Vegas has long been known as the land of risk and excess. So when Zappos CEO Tony Hsieh announced that he would be investing nearly $350 million into an ambitious redevelopment of Sin City, many were surprised to see that an economical, environmentally friendly car share program would be included. What does the city of decadence and discarded dreams want with an affordable alternative to personal transportation?
Lots, according to the man behind the largest online shoe retailer in the world.
By giving residents and travelers access to manifold transportation options, Hsieh hopes to revolutionize the way people get around in the nation’s center for entertainment. The experiment, which will see a complete overhaul of the city’s 1.5-square-mile commercial center is called the Downtown Project. Focused on attracting technologists and artists to an area overwhelmed by decaying parking lots, dirty bars and vacant buildings, the for-profit venture hopes to breathe a little life into Death Valley.
Project 100 and Car Sharing in Sin City
Three years into the project and change is already evident. Project 100, the most ambitious part of the overhaul, is currently in the rollout phase. A major new transportation service that incorporates shared vehicles, like those here at our Brooklyn car share, Project 100 is focused on car-free travel. Incorporating shared electric vehicles, bicycles, shuttles and chauffeured vehicles. Project 100 will be available to residents of the city for a flat monthly fee. No more taxi fees, or carting around a heavy bike lock, Project 100 is designed to make travel easy, efficient, and multifaceted. Launched on the hood of 100 Model S electric sedans from Tesla Motors, Hsieh hopes to have a network of 150 to 200 shared bicycles, 100 chauffer-driven electric cars and 150 car share vehicles available to subscribed members. Several Sprinter vans will also be available to shuttle members throughout the downtown core.
It’s an effort that many hope will help shift energy use away from the thousands of gas-guzzling personal vehicles that dominate the Las Vegas community. As readers of our Brooklyn car share blog know, people who participate in a car share community don’t just enjoy the cost savings, convenience and other benefits that come along with the car-free lifestyle, they often end up deciding to sell or postpone a vehicle purchase thanks to their convenient new lifestyle.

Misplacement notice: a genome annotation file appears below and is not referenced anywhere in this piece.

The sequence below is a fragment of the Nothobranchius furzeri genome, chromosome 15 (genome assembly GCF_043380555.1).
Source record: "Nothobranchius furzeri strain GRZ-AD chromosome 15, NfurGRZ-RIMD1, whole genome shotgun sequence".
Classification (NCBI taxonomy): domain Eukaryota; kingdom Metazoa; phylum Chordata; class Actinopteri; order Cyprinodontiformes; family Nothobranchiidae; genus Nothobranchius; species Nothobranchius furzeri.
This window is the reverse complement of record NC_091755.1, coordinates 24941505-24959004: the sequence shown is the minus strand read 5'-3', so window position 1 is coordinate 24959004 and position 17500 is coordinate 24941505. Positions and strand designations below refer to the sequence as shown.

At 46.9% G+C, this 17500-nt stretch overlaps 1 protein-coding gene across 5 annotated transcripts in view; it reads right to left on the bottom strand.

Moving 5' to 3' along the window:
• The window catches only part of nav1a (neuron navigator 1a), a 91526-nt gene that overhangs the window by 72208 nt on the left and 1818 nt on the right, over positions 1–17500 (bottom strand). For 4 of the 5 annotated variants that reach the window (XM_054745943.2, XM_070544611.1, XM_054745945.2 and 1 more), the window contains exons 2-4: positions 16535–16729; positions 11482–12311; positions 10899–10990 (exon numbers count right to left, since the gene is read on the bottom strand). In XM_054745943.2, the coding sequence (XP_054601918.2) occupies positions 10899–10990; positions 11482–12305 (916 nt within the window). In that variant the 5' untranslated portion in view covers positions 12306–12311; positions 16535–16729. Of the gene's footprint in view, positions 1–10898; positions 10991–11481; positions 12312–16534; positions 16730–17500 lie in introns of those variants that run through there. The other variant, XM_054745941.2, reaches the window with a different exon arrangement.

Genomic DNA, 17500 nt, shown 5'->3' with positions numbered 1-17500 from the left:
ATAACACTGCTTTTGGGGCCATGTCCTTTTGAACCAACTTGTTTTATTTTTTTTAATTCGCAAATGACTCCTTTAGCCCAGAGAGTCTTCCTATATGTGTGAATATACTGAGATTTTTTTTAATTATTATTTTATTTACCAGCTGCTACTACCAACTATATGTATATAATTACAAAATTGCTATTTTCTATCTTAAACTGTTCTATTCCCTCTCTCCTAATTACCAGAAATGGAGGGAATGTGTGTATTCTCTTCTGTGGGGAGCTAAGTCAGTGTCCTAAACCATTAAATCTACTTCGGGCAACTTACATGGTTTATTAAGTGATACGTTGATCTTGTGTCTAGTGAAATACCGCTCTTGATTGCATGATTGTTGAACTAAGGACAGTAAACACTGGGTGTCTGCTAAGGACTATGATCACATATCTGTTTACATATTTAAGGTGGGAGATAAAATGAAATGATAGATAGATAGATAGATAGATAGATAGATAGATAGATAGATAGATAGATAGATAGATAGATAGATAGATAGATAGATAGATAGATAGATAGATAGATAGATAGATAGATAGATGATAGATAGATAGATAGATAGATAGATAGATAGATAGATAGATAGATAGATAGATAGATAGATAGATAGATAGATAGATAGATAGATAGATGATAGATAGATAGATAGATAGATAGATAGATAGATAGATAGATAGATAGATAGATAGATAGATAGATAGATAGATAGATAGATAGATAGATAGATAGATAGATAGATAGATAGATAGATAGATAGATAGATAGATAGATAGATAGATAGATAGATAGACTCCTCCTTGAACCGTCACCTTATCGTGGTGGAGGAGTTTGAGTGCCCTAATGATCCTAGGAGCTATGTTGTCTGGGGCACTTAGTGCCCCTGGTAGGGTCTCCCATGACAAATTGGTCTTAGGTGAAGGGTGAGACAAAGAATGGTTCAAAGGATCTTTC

The Growth of Sharing
Project 100’s use of car and bike shares is nothing new. As many as 300 bike share systems are currently in operation globally, with the world’s largest program in Paris boasting some 20,000 community cycles. In most cities, an operator provides bikes in exchange for ad dollars. These bikes are then provided to the general public for free for the first 30 minutes. An increase in car share programs has also become evident over the past year. Like our Brooklyn car share, many of the operators feature affordable memberships that are designed for short-term car usage.
The neat thing about the Project 100 program is that it plans to combine various modes of traditional transportation, like chauffeured drivers, with these relatively new forms of shared travel. What’s more, the program plans to charge a fixed monthly fee for all of these services, similar to our Brooklyn car share.
Mobility on Demand
This unique combination of transportation options is believed to the one of the largest real-world deployments of what transportation experts and scholars are calling Mobility on Demand. Coined by researchers at the Massachusetts Institute of Technology’s Smart Cities Research Group, this new approach to travel calls for spontaneous and easy access to a wide variety of transportation options. A main component of the system? One-way rentals and a large inventory of vehicles. It’s an ambitious project, and one that hopes to solve one of the oldest issues to plague public transportation: the so-called first and last mile, which would help connect residents and workplaces with transit options to eliminate the need for a personal vehicle altogether.
While Project 100 is focused primarily on improving connectivity within the urban core, developers also hope to see a ripple effect into the outer suburbs. As the fleet grows, increased accessibility will expand to more than two miles outside of the central downtown area. That being said, the program doesn’t have plans to service a larger area. Maintaining a small, densely populated area of operations is what will ensure a smooth operation. If shared vehicles and bicycles were allowed to be taken outside the central core, Project 100 would be forced to pay to redistribute them downtown – a costly expense.
It’s a big project, and one that’s sure to encounter a few hiccups along the way. That being said, the folks at our Brooklyn car share are in total support. We all benefit when car share programs succeed, so here’s to the new and improved Las Vegas – who’s looking forward to visiting in 2014?